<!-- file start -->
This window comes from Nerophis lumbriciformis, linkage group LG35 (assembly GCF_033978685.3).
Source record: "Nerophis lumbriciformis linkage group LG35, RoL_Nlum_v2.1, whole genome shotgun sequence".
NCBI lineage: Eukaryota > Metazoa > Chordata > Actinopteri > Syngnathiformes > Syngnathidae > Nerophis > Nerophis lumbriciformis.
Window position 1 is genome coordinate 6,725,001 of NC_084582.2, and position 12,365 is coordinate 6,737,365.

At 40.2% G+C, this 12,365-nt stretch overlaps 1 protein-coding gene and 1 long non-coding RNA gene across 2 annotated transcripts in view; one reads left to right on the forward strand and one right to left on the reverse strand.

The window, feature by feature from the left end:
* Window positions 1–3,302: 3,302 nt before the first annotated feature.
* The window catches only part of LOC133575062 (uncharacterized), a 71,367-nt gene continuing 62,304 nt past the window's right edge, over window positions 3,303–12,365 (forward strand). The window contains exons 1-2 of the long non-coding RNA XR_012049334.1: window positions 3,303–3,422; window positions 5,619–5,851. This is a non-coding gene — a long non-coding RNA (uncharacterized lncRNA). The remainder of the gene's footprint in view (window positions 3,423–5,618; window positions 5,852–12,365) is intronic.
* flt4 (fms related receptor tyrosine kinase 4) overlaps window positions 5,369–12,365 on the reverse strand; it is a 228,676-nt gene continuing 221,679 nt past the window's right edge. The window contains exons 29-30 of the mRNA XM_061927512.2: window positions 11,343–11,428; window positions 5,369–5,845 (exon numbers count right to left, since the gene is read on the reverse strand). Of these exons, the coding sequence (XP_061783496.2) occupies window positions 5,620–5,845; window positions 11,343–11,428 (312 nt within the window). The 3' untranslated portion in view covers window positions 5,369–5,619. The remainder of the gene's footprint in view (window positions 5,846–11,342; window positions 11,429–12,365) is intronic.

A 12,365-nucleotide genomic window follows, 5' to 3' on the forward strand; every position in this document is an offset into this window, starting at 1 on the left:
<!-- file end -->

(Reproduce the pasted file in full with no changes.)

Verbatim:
This window comes from Nerophis lumbriciformis, linkage group LG35 (assembly GCF_033978685.3).
Source record: "Nerophis lumbriciformis linkage group LG35, RoL_Nlum_v2.1, whole genome shotgun sequence".
NCBI lineage: Eukaryota > Metazoa > Chordata > Actinopteri > Syngnathiformes > Syngnathidae > Nerophis > Nerophis lumbriciformis.
Window position 1 is genome coordinate 6,725,001 of NC_084582.2, and position 12,365 is coordinate 6,737,365.

At 40.2% G+C, this 12,365-nt stretch overlaps 1 protein-coding gene and 1 long non-coding RNA gene across 2 annotated transcripts in view; one reads left to right on the forward strand and one right to left on the reverse strand.

The window, feature by feature from the left end:
* Window positions 1–3,302: 3,302 nt before the first annotated feature.
* The window catches only part of LOC133575062 (uncharacterized), a 71,367-nt gene continuing 62,304 nt past the window's right edge, over window positions 3,303–12,365 (forward strand). The window contains exons 1-2 of the long non-coding RNA XR_012049334.1: window positions 3,303–3,422; window positions 5,619–5,851. This is a non-coding gene — a long non-coding RNA (uncharacterized lncRNA). The remainder of the gene's footprint in view (window positions 3,423–5,618; window positions 5,852–12,365) is intronic.
* flt4 (fms related receptor tyrosine kinase 4) overlaps window positions 5,369–12,365 on the reverse strand; it is a 228,676-nt gene continuing 221,679 nt past the window's right edge. The window contains exons 29-30 of the mRNA XM_061927512.2: window positions 11,343–11,428; window positions 5,369–5,845 (exon numbers count right to left, since the gene is read on the reverse strand). Of these exons, the coding sequence (XP_061783496.2) occupies window positions 5,620–5,845; window positions 11,343–11,428 (312 nt within the window). The 3' untranslated portion in view covers window positions 5,369–5,619. The remainder of the gene's footprint in view (window positions 5,846–11,342; window positions 11,429–12,365) is intronic.

A 12,365-nucleotide genomic window follows, 5' to 3' on the forward strand; every position in this document is an offset into this window, starting at 1 on the left: